As a personal fan of the contemporary industrial aesthetic I wanted to capture it within my upcycling project. I appreciate the simplicity of this aesthetic, but also how it doesn’t sacrifice strength or quality. I wanted something that would be useful in my life, but also add a subtle intricacy that was not immediately evident. I chose to make a common household item, the drink coaster.
Examples of contemporary industrial design
Not immediately certain of my final design intent, I scavenged through the Manufacturing Center and machine shop in the ITLL. I couldn’t find any pieces of metal in good enough condition or large enough, but I was able to stumble upon some engineered wood. This wood had a slightly rough surface, but a soft grain. Next I found scrap acrylic that was in great shape. I decided to use this to give the wood a finished appearance and also level it better, eliminating the need for tedious surface finishing. With materials in hand, I planned to laminate them together to complete the process, but as I was leaving I found the perfect material to bring the design together: matching black bolts.
Supplies in hand I began to process of manufacturing. I created a 3D model in SolidWorks in order to create a pattern for the laser cutter to follow. I also used this to engrave the circular geometry into the wood so that it could be cut with a band saw and mill. The overall process was fairly simple and the pieces fit together with little trouble. With it assembled I realized that I had plenty of room in the base to add some intricacies and keep them hidden to maintain the overall simplistic look.
I chose to inset a ring of LED’s that I found in the ITLL. The only color options were red or yellow. Hoping to add some warmth, I chose red. I wired the LED’s together, soldering the joints, and connected them to a 9V battery that I found a handy case with a switch for. I had to put a resistor in the circuit to drop to voltage to an acceptable level for the LED’s.
Once I had it all wired I placed electrical tape around the connections as I knew the space would be cramped and I didn’t want any wires to short.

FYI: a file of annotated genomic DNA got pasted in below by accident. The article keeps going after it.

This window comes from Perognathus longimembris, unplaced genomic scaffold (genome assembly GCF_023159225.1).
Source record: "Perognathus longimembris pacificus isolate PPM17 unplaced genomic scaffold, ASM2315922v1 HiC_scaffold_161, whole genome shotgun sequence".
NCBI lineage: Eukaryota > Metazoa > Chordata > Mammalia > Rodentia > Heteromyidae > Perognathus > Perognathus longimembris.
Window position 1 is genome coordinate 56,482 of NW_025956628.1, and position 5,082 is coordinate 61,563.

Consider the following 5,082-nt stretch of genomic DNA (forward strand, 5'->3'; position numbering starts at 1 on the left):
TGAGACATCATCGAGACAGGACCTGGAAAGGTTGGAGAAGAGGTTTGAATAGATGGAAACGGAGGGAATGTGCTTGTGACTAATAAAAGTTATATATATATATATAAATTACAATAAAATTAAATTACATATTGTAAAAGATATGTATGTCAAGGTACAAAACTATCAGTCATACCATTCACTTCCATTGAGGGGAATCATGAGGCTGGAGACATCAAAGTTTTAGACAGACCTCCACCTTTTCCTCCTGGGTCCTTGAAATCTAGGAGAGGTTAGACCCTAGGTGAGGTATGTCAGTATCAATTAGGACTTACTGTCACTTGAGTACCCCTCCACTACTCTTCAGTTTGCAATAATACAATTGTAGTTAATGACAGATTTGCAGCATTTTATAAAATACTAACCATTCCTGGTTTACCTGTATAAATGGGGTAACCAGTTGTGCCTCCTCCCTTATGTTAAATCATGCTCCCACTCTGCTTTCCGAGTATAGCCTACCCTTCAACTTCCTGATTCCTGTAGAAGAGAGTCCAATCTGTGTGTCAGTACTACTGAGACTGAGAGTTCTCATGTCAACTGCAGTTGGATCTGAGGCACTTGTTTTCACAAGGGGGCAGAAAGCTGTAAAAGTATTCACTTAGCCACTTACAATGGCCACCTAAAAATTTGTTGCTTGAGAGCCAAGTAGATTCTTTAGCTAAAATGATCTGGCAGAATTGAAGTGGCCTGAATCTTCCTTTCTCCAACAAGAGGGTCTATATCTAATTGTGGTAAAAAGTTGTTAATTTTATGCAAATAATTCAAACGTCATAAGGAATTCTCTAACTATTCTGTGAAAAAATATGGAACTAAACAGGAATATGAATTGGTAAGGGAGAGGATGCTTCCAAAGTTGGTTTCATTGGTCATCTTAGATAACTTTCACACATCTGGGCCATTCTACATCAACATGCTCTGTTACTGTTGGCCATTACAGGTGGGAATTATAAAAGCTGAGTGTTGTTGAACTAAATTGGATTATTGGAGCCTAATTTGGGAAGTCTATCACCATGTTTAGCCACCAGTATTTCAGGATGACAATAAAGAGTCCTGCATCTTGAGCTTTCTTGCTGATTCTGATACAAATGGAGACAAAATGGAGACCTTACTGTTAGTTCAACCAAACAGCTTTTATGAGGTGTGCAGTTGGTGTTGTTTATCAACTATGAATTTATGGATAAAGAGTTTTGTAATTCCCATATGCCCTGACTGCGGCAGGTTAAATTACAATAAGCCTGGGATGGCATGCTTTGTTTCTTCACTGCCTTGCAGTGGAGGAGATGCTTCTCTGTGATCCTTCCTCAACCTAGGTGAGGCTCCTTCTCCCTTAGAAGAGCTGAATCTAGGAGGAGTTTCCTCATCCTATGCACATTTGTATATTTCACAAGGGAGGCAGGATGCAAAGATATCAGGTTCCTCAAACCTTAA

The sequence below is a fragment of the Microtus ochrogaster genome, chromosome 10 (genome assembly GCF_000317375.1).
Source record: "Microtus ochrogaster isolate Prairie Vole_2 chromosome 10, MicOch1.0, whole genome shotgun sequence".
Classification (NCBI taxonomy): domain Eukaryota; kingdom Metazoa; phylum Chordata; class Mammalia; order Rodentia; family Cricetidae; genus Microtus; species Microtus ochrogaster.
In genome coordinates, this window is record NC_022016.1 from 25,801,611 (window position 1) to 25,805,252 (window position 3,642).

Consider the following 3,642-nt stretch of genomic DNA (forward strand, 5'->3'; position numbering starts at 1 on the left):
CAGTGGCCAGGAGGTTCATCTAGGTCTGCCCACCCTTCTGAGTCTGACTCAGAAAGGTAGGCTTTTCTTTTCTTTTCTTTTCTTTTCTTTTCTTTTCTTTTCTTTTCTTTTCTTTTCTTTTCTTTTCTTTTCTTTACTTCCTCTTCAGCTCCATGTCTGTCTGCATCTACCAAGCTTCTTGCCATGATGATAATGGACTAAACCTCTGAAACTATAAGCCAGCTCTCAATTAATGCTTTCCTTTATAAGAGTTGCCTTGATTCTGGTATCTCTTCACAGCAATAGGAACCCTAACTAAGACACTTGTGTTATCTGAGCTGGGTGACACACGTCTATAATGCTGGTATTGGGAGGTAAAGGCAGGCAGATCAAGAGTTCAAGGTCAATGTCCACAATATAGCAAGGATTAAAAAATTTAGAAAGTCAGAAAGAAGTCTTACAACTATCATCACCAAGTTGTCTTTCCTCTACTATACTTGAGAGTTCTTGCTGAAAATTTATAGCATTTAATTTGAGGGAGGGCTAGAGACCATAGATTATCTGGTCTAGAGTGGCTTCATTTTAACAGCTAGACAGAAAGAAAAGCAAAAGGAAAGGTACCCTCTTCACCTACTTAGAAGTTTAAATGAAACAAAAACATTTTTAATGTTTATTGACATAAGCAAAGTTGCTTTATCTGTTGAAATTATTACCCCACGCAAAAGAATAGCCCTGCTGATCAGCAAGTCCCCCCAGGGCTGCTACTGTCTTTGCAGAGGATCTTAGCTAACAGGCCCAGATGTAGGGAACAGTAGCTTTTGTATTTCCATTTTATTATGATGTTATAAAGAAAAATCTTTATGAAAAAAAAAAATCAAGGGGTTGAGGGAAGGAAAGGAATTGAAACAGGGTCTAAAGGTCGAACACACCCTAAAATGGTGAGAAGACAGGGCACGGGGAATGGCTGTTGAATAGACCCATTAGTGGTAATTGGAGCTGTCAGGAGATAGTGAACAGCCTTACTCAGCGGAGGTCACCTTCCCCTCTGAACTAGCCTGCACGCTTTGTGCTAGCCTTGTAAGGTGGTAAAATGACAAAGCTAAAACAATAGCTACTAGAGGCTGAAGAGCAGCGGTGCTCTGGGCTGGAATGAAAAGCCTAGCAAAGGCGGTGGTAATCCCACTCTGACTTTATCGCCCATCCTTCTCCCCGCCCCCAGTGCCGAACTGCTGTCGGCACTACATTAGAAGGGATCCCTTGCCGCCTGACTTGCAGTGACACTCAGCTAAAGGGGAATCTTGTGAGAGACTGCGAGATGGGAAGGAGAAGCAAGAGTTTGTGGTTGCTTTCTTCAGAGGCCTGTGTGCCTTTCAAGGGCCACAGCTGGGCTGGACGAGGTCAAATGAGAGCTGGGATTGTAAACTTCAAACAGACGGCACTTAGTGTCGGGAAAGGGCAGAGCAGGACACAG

With the LED assembly complete, I had to use a hole saw to remove the core from the large center laminate of wood. I also cut 10 holes in the top laminate layer to allow just the top of the lights to shine through, preserving the sleek aesthetic. Each light has a small amount of superglue holding it in.
With this complete, I had to cut another piece of acrylic to hold the electrics in. I found I had to make a spacer to give enough clearance, but this all resulted in a very tight fit. So tight, in fact, I did not even need to use the slots to zip-tie the battery pack down as it was held in purely through compression. With the bottom on, I bolted it all together and tested the fit. It all fit!
To hide the wires a bit better and remain true to the aesthetic, I chose to engrave the bottom with an edgy design.
However, once it was assembled, I found that the top surface didn’t appear sturdy. Therefore, to hide some of the imperfections, I chose to engrave the top with a personal effect as a graduating senior at CU. The top has a low quality image that, at first, appears to be random lines, but upon closer inspection is actually a map of Boulder.
While I recognize that this detracts from the goal of simplicity, the desired look couldn’t be achieved with the materials available to me.
To finish, I sanded the entire assembly together, making everything align properly as circular cuts are hard to make accurately with wood.
If I were to do the project again, I would probably use more lights and put them facing down onto the table. This lights up the table and gives a really cool aesthetic by expanding the size of the product without making it physically larger. I would also use glass instead of acrylic and much higher quality woods, possibly even metals.
Ultimately I was able to make the coaster completely free of cost, from all recycled materials. The design cycle I followed wasn’t necessarily traditional. With a project that did not require a practical need, I was not limited in scope. I brainstormed many ideas in my head but could not come up with a concrete idea. Once I sourced materials, I found my inspiration for my final project. Writing nothing down, I went threw many possible designs in my head, but could not make prototypes as I was severely limited in material. Once I thought I had a completed product, I had to loop back and rethink my finish on the top as my material did not appear as clean as I originally thought it would. Ultimately, my physical design cycle was very linear in contrast to what is traditionally thought of as the cycle, however, mentally, I went through many theoretical iterations before making my first cut. By not writing anything down, I felt less limited in my design and able to make quick adaptations without ever becoming fully invested in one aspect. I learned a lot about stylistic choices throughout the process and it helped refine my personal style. Plus, I now have a great place to put my drink!